Negative-sense single-stranded RNA virus
|Negative ssRNA Virus|
|Group:||Group V ((-)ssRNA)|
|Order, Family, and Genus|
A negative-sense single-stranded RNA virus (or (-)ssRNA virus) is a virus that uses negative sense, single-stranded RNA as its genetic material. Single stranded RNA viruses are classified as positive or negative depending on the sense or polarity of the RNA. The negative viral RNA is complementary to the mRNA and must be converted to a positive RNA by RNA polymerase before translation. Therefore, the purified RNA of a negative sense virus is not infectious by itself, as it needs to be converted to a positive sense RNA for replication. These viruses belong to Group V on the Baltimore classification.
Negative sense ssRNA viruses need RNA polymerase to form a positive sense RNA. The positive sense RNA acts as a viral mRNA, which is translated into proteins for the production of new virion materials. With the newly formed virions, more negative sense RNA molecules are produced.
- A virion enters the host cell and releases its negative RNA into the cytoplasm.
- The virus uses its own RNA replicase, also known as RNA-dependent RNA polymerase (RdRp), to form positive RNA template strands through complementary base pairing.
- The positive RNA acts as mRNA, which is translated into structural capsomere proteins and viral RdRp by the host's ribosomes.
- A replicative complex is formed with RdRp: The positive strands can either function as mRNA to produce more proteins or as template to make more negative RNA strands.
- New viral capsids are assembled with the capsomere proteins. The negative RNA strands combine with capsids and viral RdRp to form new negative RNA virions.
- After assembly and maturation of nucleocapsid, the new virions exit the cell by budding or lysing through cell membrane to further infect other cells.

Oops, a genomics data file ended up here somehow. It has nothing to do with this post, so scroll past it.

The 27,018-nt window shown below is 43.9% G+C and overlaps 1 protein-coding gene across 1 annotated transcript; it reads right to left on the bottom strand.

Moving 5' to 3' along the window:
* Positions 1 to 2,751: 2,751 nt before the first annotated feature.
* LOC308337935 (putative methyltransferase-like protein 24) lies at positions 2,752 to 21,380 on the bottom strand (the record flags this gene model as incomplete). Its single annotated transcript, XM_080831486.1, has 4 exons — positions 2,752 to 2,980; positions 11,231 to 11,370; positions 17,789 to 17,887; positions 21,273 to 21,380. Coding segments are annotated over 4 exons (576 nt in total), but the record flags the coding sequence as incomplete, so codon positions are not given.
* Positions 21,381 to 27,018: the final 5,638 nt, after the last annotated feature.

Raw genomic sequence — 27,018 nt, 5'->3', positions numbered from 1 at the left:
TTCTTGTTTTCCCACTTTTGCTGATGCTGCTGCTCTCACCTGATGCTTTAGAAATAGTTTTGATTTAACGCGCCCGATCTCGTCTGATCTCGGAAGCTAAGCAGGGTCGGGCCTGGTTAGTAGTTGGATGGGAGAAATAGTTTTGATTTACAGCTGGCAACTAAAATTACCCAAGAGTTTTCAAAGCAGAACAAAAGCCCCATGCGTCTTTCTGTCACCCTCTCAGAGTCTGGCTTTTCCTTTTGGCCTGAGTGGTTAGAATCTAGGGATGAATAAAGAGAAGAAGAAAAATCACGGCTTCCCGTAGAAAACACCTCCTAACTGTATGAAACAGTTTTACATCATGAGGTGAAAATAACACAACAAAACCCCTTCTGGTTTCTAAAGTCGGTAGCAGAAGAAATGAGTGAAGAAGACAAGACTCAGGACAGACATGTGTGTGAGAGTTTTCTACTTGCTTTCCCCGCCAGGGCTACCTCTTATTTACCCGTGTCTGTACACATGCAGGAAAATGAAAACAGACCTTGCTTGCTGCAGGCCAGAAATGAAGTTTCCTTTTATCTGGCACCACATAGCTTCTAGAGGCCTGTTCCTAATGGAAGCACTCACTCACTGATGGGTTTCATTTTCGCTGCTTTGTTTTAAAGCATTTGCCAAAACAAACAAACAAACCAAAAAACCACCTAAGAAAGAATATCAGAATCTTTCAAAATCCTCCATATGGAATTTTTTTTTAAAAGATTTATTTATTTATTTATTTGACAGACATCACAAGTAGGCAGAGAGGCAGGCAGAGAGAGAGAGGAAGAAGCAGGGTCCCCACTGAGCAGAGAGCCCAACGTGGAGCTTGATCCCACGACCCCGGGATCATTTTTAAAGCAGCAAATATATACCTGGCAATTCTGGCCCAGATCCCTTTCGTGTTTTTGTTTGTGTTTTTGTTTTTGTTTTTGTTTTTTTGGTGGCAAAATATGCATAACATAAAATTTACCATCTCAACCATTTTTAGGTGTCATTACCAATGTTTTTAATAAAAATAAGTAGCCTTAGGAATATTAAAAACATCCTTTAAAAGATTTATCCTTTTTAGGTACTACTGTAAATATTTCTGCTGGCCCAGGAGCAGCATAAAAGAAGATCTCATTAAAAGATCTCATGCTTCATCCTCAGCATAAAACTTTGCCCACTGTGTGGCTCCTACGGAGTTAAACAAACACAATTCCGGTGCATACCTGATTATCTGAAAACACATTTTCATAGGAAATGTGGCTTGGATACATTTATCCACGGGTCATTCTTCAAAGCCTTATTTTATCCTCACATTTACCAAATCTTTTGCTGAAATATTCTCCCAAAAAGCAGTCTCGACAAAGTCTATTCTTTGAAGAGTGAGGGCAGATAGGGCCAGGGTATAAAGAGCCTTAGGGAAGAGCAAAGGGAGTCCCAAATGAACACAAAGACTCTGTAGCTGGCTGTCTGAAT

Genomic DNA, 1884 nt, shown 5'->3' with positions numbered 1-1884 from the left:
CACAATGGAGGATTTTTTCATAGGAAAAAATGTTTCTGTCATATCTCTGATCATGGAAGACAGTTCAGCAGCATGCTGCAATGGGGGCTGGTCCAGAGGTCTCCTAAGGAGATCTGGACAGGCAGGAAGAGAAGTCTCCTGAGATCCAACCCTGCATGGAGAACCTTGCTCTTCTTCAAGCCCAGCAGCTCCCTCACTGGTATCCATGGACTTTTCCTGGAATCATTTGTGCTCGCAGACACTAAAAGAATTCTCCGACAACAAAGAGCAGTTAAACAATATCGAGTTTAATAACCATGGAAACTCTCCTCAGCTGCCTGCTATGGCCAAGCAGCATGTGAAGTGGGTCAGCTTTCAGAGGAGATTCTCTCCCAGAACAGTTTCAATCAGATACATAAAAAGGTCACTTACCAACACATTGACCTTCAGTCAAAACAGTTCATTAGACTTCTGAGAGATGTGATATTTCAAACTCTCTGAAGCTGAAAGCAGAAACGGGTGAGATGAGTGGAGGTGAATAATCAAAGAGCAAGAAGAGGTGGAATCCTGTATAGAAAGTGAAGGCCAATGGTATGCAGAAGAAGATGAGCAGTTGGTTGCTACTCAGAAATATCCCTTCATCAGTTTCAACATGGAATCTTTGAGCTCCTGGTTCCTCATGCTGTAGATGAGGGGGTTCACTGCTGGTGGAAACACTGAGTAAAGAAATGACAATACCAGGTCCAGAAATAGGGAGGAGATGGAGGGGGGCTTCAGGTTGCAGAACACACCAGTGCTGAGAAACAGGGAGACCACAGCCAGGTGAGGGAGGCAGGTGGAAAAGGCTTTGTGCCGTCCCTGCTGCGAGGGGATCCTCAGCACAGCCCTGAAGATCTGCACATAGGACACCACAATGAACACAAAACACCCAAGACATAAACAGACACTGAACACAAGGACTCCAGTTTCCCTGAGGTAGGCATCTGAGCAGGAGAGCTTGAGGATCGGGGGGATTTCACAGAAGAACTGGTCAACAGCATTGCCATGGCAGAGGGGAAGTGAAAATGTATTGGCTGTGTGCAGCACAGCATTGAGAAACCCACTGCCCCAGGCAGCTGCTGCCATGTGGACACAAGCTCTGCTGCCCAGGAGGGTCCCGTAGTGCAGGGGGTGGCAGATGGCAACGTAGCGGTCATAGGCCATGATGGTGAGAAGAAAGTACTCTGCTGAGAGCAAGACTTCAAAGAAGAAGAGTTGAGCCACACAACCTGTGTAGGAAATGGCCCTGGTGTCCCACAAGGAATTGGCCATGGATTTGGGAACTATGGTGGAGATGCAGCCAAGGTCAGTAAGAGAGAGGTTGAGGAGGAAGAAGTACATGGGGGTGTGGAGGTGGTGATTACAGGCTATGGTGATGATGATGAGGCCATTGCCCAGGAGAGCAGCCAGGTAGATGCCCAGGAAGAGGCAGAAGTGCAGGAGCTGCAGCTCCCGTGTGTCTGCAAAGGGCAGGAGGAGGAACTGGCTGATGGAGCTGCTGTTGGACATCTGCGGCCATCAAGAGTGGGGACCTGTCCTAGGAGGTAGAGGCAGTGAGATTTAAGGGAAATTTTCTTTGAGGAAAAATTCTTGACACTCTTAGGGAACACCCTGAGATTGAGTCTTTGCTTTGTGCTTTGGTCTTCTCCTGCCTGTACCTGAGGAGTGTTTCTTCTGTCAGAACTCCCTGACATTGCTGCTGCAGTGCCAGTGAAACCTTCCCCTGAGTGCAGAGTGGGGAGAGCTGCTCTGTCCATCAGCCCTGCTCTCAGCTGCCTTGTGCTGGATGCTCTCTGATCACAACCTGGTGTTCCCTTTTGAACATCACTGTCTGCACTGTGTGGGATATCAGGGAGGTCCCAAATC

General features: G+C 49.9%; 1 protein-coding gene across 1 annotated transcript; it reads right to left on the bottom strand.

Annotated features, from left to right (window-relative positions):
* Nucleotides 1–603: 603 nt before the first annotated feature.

The genome size of a negative RNA virus is between 10kb to 30kb. Two genome subgroups can be distinguished, nonsegmented and segmented, and are described as such:
- In viruses with nonsegmented genomes, the first step of replication is transcription of the negative strand by RdRp to form various monocistronic mRNA that code for individual viral proteins. A positive strand copy is formed to serve as template for the production of the negative genome. This replication takes place in the cytoplasm.
- In viruses with segmented genomes, replication occurs in the nucleus and the RdRp produces one monocistronic mRNA strand from each genome segment. The principal difference between the two types is the location of replication.
One order and eight families are currently recognised in this group. Four of these families contain extremely similar genetic structures and are classified under the order Mononegavirales. A number of unassigned species and genera are yet to be classified.
- Order Mononegavirales
- Unassigned families:
- Unassigned genera:
- Unassigned species:
Viruses of the families Arenaviridae, Orthomyxoviridae, and Paramyxoviridae are able to infect vertebrates. Viruses of the families Bunyaviridae and Rhabdoviridae are able to infect vertebrates, arthropods, and plants. Viruses of the family Tenuivirus only infect plants. A few viruses known to infect humans include Marburg virus, Ebola, measles, mumps, rabies, and influenza.
- Positive-sense single-stranded RNA virus
- Double-stranded RNA virus
- Baltimore classification
- Sense (molecular biology)
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